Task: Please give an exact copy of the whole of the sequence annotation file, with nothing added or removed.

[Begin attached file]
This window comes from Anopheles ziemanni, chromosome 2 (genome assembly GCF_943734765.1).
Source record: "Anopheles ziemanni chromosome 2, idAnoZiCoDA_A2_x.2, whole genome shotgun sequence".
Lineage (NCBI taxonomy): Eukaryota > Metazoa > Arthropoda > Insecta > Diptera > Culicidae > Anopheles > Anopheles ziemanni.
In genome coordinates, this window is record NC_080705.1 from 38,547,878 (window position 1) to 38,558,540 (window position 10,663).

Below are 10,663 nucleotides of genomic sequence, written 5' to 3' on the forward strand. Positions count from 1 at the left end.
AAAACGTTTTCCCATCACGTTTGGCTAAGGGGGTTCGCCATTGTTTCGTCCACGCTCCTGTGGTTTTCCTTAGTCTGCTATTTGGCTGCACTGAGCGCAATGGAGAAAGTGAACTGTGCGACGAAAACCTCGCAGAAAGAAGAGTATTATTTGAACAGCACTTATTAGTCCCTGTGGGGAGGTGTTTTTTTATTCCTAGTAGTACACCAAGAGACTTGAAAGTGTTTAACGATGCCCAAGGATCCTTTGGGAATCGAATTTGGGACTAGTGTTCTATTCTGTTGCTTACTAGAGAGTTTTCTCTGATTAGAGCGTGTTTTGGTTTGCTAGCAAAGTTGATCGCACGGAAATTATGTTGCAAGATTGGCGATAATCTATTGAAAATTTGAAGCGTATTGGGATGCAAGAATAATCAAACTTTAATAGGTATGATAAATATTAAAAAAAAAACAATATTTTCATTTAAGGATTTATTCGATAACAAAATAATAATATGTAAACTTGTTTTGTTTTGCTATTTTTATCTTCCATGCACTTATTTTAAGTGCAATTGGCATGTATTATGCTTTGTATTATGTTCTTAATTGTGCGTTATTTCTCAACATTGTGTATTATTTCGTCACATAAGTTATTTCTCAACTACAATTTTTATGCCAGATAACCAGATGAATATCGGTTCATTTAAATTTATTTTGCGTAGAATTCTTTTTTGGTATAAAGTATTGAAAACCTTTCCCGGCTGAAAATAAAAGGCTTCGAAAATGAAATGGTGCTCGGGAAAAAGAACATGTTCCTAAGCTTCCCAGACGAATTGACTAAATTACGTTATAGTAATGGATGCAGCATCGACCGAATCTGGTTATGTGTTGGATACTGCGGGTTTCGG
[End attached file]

This window comes from Anopheles ziemanni, chromosome 2 (genome assembly GCF_943734765.1).
Source record: "Anopheles ziemanni chromosome 2, idAnoZiCoDA_A2_x.2, whole genome shotgun sequence".
Lineage (NCBI taxonomy): Eukaryota > Metazoa > Arthropoda > Insecta > Diptera > Culicidae > Anopheles > Anopheles ziemanni.
In genome coordinates, this window is record NC_080705.1 from 38,547,878 (window position 1) to 38,558,540 (window position 10,663).

Below are 10,663 nucleotides of genomic sequence, written 5' to 3' on the forward strand. Positions count from 1 at the left end.
AAAACGTTTTCCCATCACGTTTGGCTAAGGGGGTTCGCCATTGTTTCGTCCACGCTCCTGTGGTTTTCCTTAGTCTGCTATTTGGCTGCACTGAGCGCAATGGAGAAAGTGAACTGTGCGACGAAAACCTCGCAGAAAGAAGAGTATTATTTGAACAGCACTTATTAGTCCCTGTGGGGAGGTGTTTTTTTATTCCTAGTAGTACACCAAGAGACTTGAAAGTGTTTAACGATGCCCAAGGATCCTTTGGGAATCGAATTTGGGACTAGTGTTCTATTCTGTTGCTTACTAGAGAGTTTTCTCTGATTAGAGCGTGTTTTGGTTTGCTAGCAAAGTTGATCGCACGGAAATTATGTTGCAAGATTGGCGATAATCTATTGAAAATTTGAAGCGTATTGGGATGCAAGAATAATCAAACTTTAATAGGTATGATAAATATTAAAAAAAAAACAATATTTTCATTTAAGGATTTATTCGATAACAAAATAATAATATGTAAACTTGTTTTGTTTTGCTATTTTTATCTTCCATGCACTTATTTTAAGTGCAATTGGCATGTATTATGCTTTGTATTATGTTCTTAATTGTGCGTTATTTCTCAACATTGTGTATTATTTCGTCACATAAGTTATTTCTCAACTACAATTTTTATGCCAGATAACCAGATGAATATCGGTTCATTTAAATTTATTTTGCGTAGAATTCTTTTTTGGTATAAAGTATTGAAAACCTTTCCCGGCTGAAAATAAAAGGCTTCGAAAATGAAATGGTGCTCGGGAAAAAGAACATGTTCCTAAGCTTCCCAGACGAATTGACTAAATTACGTTATAGTAATGGATGCAGCATCGACCGAATCTGGTTATGTGTTGGATACTGCGGGTTTCGG